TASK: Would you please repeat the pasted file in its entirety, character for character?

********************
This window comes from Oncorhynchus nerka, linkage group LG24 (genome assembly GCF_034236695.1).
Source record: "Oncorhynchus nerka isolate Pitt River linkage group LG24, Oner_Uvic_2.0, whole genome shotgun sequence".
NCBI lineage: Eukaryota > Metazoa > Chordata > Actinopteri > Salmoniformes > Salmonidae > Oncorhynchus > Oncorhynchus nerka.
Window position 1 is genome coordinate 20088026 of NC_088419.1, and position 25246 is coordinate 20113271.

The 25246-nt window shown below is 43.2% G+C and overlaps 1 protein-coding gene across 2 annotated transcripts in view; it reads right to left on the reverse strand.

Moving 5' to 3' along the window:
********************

This window comes from Oncorhynchus nerka, linkage group LG24 (genome assembly GCF_034236695.1).
Source record: "Oncorhynchus nerka isolate Pitt River linkage group LG24, Oner_Uvic_2.0, whole genome shotgun sequence".
NCBI lineage: Eukaryota > Metazoa > Chordata > Actinopteri > Salmoniformes > Salmonidae > Oncorhynchus > Oncorhynchus nerka.
Window position 1 is genome coordinate 20088026 of NC_088419.1, and position 25246 is coordinate 20113271.

The 25246-nt window shown below is 43.2% G+C and overlaps 1 protein-coding gene across 2 annotated transcripts in view; it reads right to left on the reverse strand.

Moving 5' to 3' along the window: